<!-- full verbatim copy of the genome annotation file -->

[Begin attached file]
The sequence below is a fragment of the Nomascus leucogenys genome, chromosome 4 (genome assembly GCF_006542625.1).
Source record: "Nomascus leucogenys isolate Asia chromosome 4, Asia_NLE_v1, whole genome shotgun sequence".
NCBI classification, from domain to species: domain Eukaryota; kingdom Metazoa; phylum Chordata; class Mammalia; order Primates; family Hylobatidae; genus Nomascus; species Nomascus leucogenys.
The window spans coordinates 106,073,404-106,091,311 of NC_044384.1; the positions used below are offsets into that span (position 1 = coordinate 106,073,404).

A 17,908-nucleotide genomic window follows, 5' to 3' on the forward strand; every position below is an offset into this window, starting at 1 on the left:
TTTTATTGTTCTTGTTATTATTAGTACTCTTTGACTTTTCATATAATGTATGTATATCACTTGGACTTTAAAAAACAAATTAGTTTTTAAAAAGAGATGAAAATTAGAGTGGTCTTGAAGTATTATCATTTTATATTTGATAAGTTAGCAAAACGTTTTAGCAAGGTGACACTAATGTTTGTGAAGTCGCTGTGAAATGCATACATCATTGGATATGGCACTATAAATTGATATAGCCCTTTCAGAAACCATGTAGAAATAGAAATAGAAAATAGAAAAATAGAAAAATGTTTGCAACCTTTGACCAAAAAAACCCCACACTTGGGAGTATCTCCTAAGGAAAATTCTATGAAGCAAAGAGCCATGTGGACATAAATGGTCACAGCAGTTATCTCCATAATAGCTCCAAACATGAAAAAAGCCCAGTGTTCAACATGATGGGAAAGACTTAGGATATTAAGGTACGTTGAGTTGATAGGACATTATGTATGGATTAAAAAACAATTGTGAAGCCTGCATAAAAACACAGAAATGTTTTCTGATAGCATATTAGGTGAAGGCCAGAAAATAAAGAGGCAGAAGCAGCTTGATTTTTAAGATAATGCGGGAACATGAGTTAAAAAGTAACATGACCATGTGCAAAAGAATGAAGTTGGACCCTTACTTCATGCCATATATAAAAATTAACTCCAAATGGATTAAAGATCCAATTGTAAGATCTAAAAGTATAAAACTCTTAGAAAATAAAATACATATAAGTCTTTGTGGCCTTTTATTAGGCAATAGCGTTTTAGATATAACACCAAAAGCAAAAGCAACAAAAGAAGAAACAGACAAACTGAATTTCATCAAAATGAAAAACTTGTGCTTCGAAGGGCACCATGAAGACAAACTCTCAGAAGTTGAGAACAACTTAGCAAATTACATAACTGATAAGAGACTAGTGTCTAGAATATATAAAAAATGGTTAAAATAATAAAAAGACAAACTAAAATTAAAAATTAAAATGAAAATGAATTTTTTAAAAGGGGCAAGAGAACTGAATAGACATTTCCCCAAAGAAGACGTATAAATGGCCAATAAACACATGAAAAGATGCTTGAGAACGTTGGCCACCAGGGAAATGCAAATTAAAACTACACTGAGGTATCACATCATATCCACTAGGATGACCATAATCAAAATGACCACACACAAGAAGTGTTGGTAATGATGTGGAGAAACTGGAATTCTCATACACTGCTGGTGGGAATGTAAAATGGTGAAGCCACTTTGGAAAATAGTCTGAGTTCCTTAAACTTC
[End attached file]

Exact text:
The sequence below is a fragment of the Nomascus leucogenys genome, chromosome 4 (genome assembly GCF_006542625.1).
Source record: "Nomascus leucogenys isolate Asia chromosome 4, Asia_NLE_v1, whole genome shotgun sequence".
NCBI classification, from domain to species: domain Eukaryota; kingdom Metazoa; phylum Chordata; class Mammalia; order Primates; family Hylobatidae; genus Nomascus; species Nomascus leucogenys.
The window spans coordinates 106,073,404-106,091,311 of NC_044384.1; the positions used below are offsets into that span (position 1 = coordinate 106,073,404).

A 17,908-nucleotide genomic window follows, 5' to 3' on the forward strand; every position below is an offset into this window, starting at 1 on the left:
TTTTATTGTTCTTGTTATTATTAGTACTCTTTGACTTTTCATATAATGTATGTATATCACTTGGACTTTAAAAAACAAATTAGTTTTTAAAAAGAGATGAAAATTAGAGTGGTCTTGAAGTATTATCATTTTATATTTGATAAGTTAGCAAAACGTTTTAGCAAGGTGACACTAATGTTTGTGAAGTCGCTGTGAAATGCATACATCATTGGATATGGCACTATAAATTGATATAGCCCTTTCAGAAACCATGTAGAAATAGAAATAGAAAATAGAAAAATAGAAAAATGTTTGCAACCTTTGACCAAAAAAACCCCACACTTGGGAGTATCTCCTAAGGAAAATTCTATGAAGCAAAGAGCCATGTGGACATAAATGGTCACAGCAGTTATCTCCATAATAGCTCCAAACATGAAAAAAGCCCAGTGTTCAACATGATGGGAAAGACTTAGGATATTAAGGTACGTTGAGTTGATAGGACATTATGTATGGATTAAAAAACAATTGTGAAGCCTGCATAAAAACACAGAAATGTTTTCTGATAGCATATTAGGTGAAGGCCAGAAAATAAAGAGGCAGAAGCAGCTTGATTTTTAAGATAATGCGGGAACATGAGTTAAAAAGTAACATGACCATGTGCAAAAGAATGAAGTTGGACCCTTACTTCATGCCATATATAAAAATTAACTCCAAATGGATTAAAGATCCAATTGTAAGATCTAAAAGTATAAAACTCTTAGAAAATAAAATACATATAAGTCTTTGTGGCCTTTTATTAGGCAATAGCGTTTTAGATATAACACCAAAAGCAAAAGCAACAAAAGAAGAAACAGACAAACTGAATTTCATCAAAATGAAAAACTTGTGCTTCGAAGGGCACCATGAAGACAAACTCTCAGAAGTTGAGAACAACTTAGCAAATTACATAACTGATAAGAGACTAGTGTCTAGAATATATAAAAAATGGTTAAAATAATAAAAAGACAAACTAAAATTAAAAATTAAAATGAAAATGAATTTTTTAAAAGGGGCAAGAGAACTGAATAGACATTTCCCCAAAGAAGACGTATAAATGGCCAATAAACACATGAAAAGATGCTTGAGAACGTTGGCCACCAGGGAAATGCAAATTAAAACTACACTGAGGTATCACATCATATCCACTAGGATGACCATAATCAAAATGACCACACACAAGAAGTGTTGGTAATGATGTGGAGAAACTGGAATTCTCATACACTGCTGGTGGGAATGTAAAATGGTGAAGCCACTTTGGAAAATAGTCTGAGTTCCTTAAACTTC